Members respond to BoT Chairman Karen Peetz’s message to alumni on July 18, 2012 on the Freeh Report

Hi Karen,

I just received your email that begins the process of moving forward and the encouragement it offers.  I further understand the difficult position the Board is in, as this whole situation raced from zero to sixty in a few seconds back in November.  I won’t get into my views on what could or couldn’t have been done better back then or since, as I can certainly understand that intense pressure often makes people say and do things far outside their norm.  I certainly hope that is the case, as the resumes of some of the people on the Board would clearly indicate they are able to do better.  I further recognize and understand the impossible balance that must be taken to ensure the respect for the victims, as well as the potential damages their lawsuits can expose our University to.  I further have no concept of the politics at play here, both internally and with the Pennsylvania government.

That said, I am writing to ensure you read and understand what is captured in this article – it is does a great job of crisply articulating the situation and how it so quickly got out of hand: (to be honest upfront – it is probably a real 4-5 minutes of reading).  Please take the time to read it, digest it and please do something as a result, as it is what inspired me to write.  I have started other emails/letters in the past, but this pushed me to take the next step.  I continue to be amazed at the regular, ongoing missteps by the BOT that continue to make the situation worse. I am really just embarrassed that such a talented group can not re-group and set a course that both manages the “victim” situation, their own reputations and the greater good of the University.

I am beyond disappointed at the University’s lack of response in the media.  The media has to date – as this article points out – scripted the entire dialogue and there continues to be almost no response other than apologizes.  Again, as noted above, I understand the delicate balance, but the University is paying $6.5 million to ensure we have the best and brightest figuring out those messages that make us more than apologists.  I also understand that the University paid for the Freeh Report, but that doesn’t mean that you need to fall in step that every item in the report is correct and you agree with it.  People and Corporations regularly pay for consultants to come in to help with a situation, but they rarely say “thank you and 100% of what you said was true and we will implement”.  Leaders need to stand up to what is helpful, what could be corrected, but also let the media understand what is wrong with the report.  I could provide numerous analogies, but everyone experiences buyer’s remorse and that “report” provides a good deal of that.  More disappointing, but in step with the missteps so far, has been the management – or rather mismanagement -of its’ contents.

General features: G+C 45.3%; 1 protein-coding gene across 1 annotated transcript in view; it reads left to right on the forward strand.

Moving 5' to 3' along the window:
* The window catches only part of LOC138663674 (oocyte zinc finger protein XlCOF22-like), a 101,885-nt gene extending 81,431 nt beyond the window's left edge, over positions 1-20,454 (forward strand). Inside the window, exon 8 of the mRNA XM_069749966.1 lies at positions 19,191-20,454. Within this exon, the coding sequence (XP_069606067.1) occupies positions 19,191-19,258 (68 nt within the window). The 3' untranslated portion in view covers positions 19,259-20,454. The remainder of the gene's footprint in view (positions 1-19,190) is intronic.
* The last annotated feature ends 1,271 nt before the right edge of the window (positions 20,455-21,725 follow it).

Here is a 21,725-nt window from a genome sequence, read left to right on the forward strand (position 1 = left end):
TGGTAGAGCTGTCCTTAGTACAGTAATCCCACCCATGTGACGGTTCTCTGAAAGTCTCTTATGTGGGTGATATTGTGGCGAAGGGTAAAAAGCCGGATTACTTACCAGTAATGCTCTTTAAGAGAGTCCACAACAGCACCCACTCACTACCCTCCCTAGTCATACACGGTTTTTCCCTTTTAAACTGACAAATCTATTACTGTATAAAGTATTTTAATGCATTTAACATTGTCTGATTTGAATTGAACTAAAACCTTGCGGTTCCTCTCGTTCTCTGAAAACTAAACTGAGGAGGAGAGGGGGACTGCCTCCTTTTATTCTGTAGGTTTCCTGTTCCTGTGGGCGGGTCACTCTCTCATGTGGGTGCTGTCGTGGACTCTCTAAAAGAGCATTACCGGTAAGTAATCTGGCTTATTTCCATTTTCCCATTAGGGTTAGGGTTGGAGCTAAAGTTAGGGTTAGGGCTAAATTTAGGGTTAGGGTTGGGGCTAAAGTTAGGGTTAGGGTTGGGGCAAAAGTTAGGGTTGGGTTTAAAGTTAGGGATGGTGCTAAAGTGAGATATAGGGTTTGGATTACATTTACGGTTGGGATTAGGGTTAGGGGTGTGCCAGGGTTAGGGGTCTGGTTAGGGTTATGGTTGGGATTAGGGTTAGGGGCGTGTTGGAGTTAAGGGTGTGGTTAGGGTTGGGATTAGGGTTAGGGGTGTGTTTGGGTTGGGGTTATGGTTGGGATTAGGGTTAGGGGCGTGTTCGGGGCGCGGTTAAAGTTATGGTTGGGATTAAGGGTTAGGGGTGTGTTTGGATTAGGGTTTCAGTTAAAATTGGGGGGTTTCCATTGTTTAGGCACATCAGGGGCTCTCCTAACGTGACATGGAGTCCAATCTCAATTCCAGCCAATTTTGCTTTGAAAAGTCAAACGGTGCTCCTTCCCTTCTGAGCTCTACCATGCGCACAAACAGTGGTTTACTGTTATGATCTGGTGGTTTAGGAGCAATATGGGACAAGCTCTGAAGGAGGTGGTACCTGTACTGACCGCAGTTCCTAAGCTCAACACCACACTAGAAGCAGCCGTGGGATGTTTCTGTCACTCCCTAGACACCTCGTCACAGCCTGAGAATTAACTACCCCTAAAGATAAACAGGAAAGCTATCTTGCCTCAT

I feel like what is missing here is an understanding of branding.  I use branding only to hopefully get some understanding, though I firmly believe Joe has been mis-characterized and not because I am blind to the situation – quite the contrary, I have read nearly everything out there that hasn’t been sensationalized.  Joe Paterno was a key element of the Penn State brand – that is a fact and I will leave my views out of this.  Suffice it to say though – and that this article articulates – he is being made the central scapegoat.  His family is forced to defend him and I think they are the only ones drawing the right balance, but you have made them an island.  They are doing a great job of presenting facts and are just looking for ALL the facts to come out. I love their matter of fact assessment and believe there is FAR more to this story than has been written.  To continue to let him be the punching bag, is to let the Penn State brand continue to be the punching bag.  I am not suggesting he was flawless, or that there isn’t some culpability there, but you and your PR firm could readily step to his defense and thereby step to the defense of the Penn State brand.  It would go a long way to repairing major factions across the alumni and most importantly do it using facts and an understanding the media has not provided.  Instead his legacy and his family continue to be kicked to the curb by the BOT at a pace that only the media is beating you to. His dedication, moral code and what he did for the University deserves better.  I do understand Penn State is FAR more than Joe Paterno, but he is central to our brand, our pride and for many, our experience at the University and no one seems to understand this.  Fixing this rift, fixes many of the issues your alumni base is experiencing.

So, my summary, is please take a step back and set a course for our University that both manages the “victim” situation, your personal reputations and the greater good of the University.  Please demand something/anything from our well paid PR firm (s) and demand more from the Board that you now are the leader of.

Thank you for your time.

For the Glory,

Mark Z.,  BS, BA 1985

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